You know you're a mom when . . . your countdown to a big event is marked in "sleeps". I just can't wait to get on that plane to Hartford (via Washington, DC - there is NOTHING direct to anywhere I go!). And G will pick me up at the airport (6:26 pm), and we will cruise on over to Meriden (not far, apparently - maybe 30 minutes drive), and check in, and then it's off to dinner and drinks. Lots and lots of drinks (well, not too many Thursday night, as we have a five hour course to attend Friday morning, but I'm sure we can have a few). So far, no takers on my suggestion to drive to a (sort of) nearby town to go to the Melting Pot for dinner. I loved that place when I lived in Miami. And I got to have dinner at the one in Minneapolis when we had the National conference there a few years ago. Oh well. . . at least I can indulge in another favourite. There's a Ruby Tuesday in Meriden - salad bar, here I come!!!!


Remember the game "Trouble"? With the clear plastic popper in the centre, so that you never lost the dice? I loved that game when I was little. I didn't own it, but it was fun to play whenever I went to a friend's house. I guess it must have been these fond memories that prompted my purchase of "Trouble" at Christmas. WHAT was I thinking?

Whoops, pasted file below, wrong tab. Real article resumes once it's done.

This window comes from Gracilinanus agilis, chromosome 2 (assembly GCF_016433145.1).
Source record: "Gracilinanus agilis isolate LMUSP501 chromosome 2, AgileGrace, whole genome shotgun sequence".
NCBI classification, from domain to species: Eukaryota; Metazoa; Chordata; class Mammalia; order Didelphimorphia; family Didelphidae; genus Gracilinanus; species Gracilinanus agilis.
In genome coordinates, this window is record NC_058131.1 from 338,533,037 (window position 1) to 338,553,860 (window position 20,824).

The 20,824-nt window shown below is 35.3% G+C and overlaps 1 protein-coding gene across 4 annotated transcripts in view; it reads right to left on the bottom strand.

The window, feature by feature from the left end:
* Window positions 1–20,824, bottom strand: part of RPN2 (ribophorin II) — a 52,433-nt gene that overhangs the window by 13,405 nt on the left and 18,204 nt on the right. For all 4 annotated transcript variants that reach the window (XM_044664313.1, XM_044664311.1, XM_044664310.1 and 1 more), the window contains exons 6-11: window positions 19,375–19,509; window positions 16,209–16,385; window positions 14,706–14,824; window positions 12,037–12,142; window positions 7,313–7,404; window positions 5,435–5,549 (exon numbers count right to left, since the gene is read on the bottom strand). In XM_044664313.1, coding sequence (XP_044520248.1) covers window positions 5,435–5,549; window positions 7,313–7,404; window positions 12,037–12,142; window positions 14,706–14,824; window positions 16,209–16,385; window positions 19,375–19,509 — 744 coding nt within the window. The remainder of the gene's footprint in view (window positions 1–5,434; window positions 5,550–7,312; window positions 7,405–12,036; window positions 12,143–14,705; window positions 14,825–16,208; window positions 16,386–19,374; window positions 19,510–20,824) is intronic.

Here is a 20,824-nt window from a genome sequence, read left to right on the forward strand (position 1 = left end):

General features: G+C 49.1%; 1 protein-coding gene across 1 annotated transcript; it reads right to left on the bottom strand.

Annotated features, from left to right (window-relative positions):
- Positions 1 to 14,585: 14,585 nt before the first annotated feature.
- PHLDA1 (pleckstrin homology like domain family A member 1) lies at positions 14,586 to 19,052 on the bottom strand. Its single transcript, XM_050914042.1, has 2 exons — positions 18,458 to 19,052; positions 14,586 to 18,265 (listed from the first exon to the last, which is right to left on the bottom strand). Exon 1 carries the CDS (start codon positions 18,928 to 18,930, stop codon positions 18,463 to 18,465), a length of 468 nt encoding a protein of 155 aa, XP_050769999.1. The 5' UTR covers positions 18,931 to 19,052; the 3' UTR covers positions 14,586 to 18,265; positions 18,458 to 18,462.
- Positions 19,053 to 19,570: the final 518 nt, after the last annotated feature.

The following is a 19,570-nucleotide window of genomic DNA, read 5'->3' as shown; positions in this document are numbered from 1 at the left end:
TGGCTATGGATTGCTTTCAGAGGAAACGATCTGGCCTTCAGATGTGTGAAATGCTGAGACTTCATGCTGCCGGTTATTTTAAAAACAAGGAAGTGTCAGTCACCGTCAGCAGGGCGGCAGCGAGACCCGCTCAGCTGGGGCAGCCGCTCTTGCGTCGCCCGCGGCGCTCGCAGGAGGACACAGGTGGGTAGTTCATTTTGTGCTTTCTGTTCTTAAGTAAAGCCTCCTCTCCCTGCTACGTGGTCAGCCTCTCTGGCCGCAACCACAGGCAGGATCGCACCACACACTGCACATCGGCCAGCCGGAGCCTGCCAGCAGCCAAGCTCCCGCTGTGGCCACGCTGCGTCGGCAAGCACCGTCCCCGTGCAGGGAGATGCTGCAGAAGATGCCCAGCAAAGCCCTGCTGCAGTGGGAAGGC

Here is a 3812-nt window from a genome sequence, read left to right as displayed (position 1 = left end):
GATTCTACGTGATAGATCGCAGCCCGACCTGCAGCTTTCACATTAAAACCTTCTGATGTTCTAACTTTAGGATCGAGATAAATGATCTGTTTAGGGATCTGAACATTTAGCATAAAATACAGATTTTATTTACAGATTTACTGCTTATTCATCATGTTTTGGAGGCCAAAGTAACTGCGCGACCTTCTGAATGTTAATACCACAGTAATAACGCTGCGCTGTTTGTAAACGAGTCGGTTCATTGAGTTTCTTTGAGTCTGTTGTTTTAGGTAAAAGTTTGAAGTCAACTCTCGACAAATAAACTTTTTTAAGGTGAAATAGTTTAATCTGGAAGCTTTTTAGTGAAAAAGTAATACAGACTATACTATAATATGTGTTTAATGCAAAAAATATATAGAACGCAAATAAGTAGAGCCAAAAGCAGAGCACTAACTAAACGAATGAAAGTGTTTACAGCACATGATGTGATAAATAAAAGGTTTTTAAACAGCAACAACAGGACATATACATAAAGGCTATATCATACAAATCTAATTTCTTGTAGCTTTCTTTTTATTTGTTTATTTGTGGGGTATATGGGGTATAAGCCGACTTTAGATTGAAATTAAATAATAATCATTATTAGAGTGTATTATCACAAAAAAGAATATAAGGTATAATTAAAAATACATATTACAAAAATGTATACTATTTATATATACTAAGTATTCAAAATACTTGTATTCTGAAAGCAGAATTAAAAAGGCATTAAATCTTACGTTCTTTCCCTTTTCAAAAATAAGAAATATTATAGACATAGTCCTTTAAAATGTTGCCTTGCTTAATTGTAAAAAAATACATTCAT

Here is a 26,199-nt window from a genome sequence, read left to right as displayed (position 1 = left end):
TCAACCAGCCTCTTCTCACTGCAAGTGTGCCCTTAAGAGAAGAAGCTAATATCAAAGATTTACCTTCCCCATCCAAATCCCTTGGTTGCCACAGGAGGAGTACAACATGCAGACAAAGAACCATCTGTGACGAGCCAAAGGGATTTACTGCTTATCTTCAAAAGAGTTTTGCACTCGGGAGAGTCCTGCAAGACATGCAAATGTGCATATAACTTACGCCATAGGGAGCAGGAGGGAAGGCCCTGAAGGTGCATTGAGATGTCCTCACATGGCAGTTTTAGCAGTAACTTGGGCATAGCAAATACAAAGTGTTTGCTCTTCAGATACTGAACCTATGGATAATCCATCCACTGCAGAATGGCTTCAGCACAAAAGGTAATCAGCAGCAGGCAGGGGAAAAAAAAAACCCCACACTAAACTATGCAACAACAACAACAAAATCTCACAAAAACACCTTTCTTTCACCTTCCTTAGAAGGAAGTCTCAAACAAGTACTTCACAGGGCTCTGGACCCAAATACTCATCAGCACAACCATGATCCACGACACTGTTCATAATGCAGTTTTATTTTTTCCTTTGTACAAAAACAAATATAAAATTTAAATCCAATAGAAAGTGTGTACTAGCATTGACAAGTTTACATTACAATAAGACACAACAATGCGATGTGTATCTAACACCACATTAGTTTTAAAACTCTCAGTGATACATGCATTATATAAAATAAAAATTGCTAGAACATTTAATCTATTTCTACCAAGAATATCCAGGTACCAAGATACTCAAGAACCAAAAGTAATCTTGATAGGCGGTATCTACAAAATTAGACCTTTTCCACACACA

"Mom, Mom, wanna play Trouble?" This is at 7:42 am. SEVEN FORTY-TWO!!!! Corwin wants to play before I've even had coffee. That's just wrong. So. . . we postpone 'til after breakfast. We play. Oh, for a 6. I am trapped, popping in vain, waiting for the elusive 6 in order to get my players on the board. Elusive, that is, for me. Somehow, Corwin is the King of the 6. The kid should go to Vegas. It's actually obscene. And he keeps saying "Why do I always get sixes? How come I'm so good at it?" Yeah, thanks, rub it in that some of us are unable to get a single 6!! Clara is somewhat in between - more sixes than Mom, less than her brother. The game moves along and FINALLY. . . I pop a 6. Here we go, around the board. Until I get bumped. No big deal, it's a game, back to waiting, waiting, waiting for a 6. That's if Mom gets bumped. Man, the tears that flowed after Corwin and Clara got bumped in the first few games we played!! Trying to explain that it's a game, it's not personal, it's all in fun. . . didn't go very far. Now, we have rules. "Trouble" is not allowed if anyone is tired. It is definitely not a before-bed, end-of-a-busy-day kinda game. Both kids can handle the bump factor early in the day, but frustration and tiredness just don't mix. So, the game continues. It's a close one - Corwin must pop a 1 to get his last piece home, and Clara needs 2. I still need a 6 to get my last player out and around. Not likely! A winner!!! "Let's play again, Mom!"